Windows Secrets Reviews RESCUECOM's 2017 Computer Reliability Report

Windows Secrets Reviews RESCUECOM's 2017 Computer Reliability Report

What's more reliable: A PC or Mac. And what kind of PC?

By on January 31, 2017

What’s more expensive: a Windows PC or a Mac? The answer seems obvious: When you compare price tags to power and features, PCs almost always win.

But when you consider costs of use as well as costs of purchase, Macs appear to be cheaper. At least that’s the conclusions found by both IBM and computer repair company RESCUECOM.

Using a computer costs money, especially in the workplace. Long learning curves cut productivity. When an employee must figure out why their computer isn’t behaving as it should, that employee is not being productive. If he or she is forced to call IT for advice or, worse, a visit, two people are taken away from their other chores. What’s more, if employees are frustrated by the tools given to them, morale drops.

According to IBM, Macs are easier to learn and cause fewer problems than Windows PCs. And according to RESCUECOM, they need fewer repairs. That’s less downtime, fewer helpdesk calls — and therefore smaller overhead.

IBM’s experience

Fletcher Previn, IBM’s VP of Workplace as a Service, spoke last October at the jamf Nation User Conference and said, “Every Mac we buy is in fact continuing to make and save IBM money.”

Since 2015, IBM – the company that launched the PC more than 35 years ago – started giving employees a choice of platforms. “The goal was to deliver a great employee choice program and strive to achieve the best Mac program,” says Previn. By the time of Previn’s speech, IBM had 90,000 Macs.

According to his talk, a Mac costs a third as much to manage than a PC, and they drive only half as many support calls. And when Mac users do call, their problems appear to be simpler to solve. Twenty-seven percent of PC support calls result in a deskside visit; only five percent of Mac calls required the same.

The ease of setting up a new computer is an important part of the equation. When an employee gets a new Apple computer, they “just get a shrink-wrapped Mac at [their] desk with a post-it note on it with a URL to our Internet, and that was the sum total of instructions you needed to get that machine up and running…That would be very different than what we had in the Windows PC space up.”

Previn knew he sounded like an Apple evangelist, and he felt it necessary to point out that “I’m not the Mac guy at IBM. I’m responsible for all platforms.” But he knew that jamf is a Mac-oriented software company, and that his audience would likely be true believers.

Nevertheless, his argument was compelling.

The support calls that do or do not come in

You don’t have to be a corporate giant to get an overview of computer problems. A tech support company gets a pretty good idea of who’s having what type of problems with any particular brand of computer.

RESCUECOM is such a company, and they found compelling pro-Mac numbers in their recent Annual 2017 Computer Reliability Repor. RESCUECOM employs more than 5,500 technicians in the USA, Canada, and the United Kingdom. They charge $30 a month for a home subscription and $50 for businesses.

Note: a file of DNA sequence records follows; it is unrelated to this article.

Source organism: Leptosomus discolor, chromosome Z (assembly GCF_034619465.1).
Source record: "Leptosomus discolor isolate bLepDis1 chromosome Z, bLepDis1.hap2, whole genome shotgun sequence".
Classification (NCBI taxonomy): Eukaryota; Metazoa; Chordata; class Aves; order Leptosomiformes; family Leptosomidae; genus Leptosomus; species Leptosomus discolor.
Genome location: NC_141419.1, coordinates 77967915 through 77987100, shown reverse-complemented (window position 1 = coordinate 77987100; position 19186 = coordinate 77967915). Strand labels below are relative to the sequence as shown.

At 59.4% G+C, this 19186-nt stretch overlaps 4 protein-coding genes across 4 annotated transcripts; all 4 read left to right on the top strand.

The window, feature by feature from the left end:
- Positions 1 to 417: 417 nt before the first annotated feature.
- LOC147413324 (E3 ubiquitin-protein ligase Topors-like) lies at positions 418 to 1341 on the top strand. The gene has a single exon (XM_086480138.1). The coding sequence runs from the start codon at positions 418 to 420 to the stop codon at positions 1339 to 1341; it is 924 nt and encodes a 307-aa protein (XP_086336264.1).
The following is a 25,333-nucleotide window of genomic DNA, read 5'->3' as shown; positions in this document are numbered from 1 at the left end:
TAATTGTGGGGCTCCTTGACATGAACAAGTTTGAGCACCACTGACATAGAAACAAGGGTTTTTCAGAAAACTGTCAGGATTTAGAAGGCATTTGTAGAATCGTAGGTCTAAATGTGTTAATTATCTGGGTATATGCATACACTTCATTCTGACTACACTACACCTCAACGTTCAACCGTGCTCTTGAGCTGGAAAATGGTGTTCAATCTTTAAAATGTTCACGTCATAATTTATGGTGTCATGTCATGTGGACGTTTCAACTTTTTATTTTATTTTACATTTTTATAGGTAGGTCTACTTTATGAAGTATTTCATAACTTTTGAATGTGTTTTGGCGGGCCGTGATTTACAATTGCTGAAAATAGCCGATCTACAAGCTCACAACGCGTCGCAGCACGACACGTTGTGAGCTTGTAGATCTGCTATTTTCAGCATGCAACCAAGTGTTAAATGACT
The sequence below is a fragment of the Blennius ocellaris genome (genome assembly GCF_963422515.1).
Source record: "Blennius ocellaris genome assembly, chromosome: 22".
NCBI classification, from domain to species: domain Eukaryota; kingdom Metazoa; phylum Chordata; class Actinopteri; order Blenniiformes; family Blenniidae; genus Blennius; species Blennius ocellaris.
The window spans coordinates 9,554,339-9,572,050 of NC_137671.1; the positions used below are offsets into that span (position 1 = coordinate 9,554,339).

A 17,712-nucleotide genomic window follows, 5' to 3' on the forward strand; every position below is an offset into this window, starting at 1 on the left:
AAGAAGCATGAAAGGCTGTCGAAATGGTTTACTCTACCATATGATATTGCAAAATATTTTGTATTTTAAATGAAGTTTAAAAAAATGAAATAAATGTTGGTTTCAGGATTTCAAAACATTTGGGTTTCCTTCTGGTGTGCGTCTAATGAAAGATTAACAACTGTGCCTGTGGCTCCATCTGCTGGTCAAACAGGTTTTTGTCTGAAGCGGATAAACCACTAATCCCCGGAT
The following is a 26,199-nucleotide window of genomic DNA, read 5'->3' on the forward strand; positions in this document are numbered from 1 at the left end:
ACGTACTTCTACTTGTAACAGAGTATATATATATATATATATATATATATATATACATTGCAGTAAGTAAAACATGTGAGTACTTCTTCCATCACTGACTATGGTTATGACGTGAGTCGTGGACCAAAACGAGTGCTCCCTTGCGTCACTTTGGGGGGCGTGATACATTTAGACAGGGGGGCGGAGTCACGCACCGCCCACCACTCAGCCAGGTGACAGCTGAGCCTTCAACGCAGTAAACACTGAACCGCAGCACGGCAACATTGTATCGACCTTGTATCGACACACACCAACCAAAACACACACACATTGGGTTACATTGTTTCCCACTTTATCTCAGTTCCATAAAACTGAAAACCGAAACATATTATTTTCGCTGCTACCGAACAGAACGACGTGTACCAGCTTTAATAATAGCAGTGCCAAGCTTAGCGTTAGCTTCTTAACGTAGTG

Just to make things clear, I have no business ties to RESCUECOM, and I have no opinions on the quality of their work.

Released in late January, the report shows that Apple products received fewer service calls per units sold, with a reliability score of 669, more than twice as high as the second best, Samsung (326). The worst? Toshiba, with 4.

To calculate a brand’s reliability score, RESCUECOM compares a brand’s market share with the percentage of repair calls it receives for those products. A higher number means fewer calls compared to sales figures. Note that these are repair calls; how-to questions don’t apply.

RESCUECOM can only guess as to why Apple does so well. “Apple’s high reliability may be due to the durability of its components, providing a lower computer repair rate, and the complimentary tech support that comes with most products.”

Samsung’s relatively high score seems a bit surprising considering their recent reputation for exploding smartphones. But I assume that when a Note 7 bursts into flames, the owner is more likely to call Samsung, or their provider, than a third-party company such as RESCUECOM.

Having bought a Lenovo Yoga 900 last year, I’m relieved but not ecstatic to discover that my brand of choice (this is my third Lenovo) came in fourth out of ten with a score of 139. According to RESCUECOM’s CEO, David Milman, “Lenovo is consistently a top performer on RESCUECOM’s Computer Reliability Report.”

I almost bought a Surface, but the report made me glad I didn’t. Microsoft came in next to last, with a reliability score of 45. “Historically, fixing the Surface tablets has been a nightmare for customers,” warns Milman.

Should we all give up on Microsoft?

I’ve been using DOS and Windows PCs since I packed away my old, CP/M-driven Osborne I more than 30 years ago. Despite their problems, I’ve always preferred the PC platform.

Maybe it’s just stubbornness, or perhaps a dislike about the Cult of Mac. I don’t have plans to change.

But this is serious food for thought.

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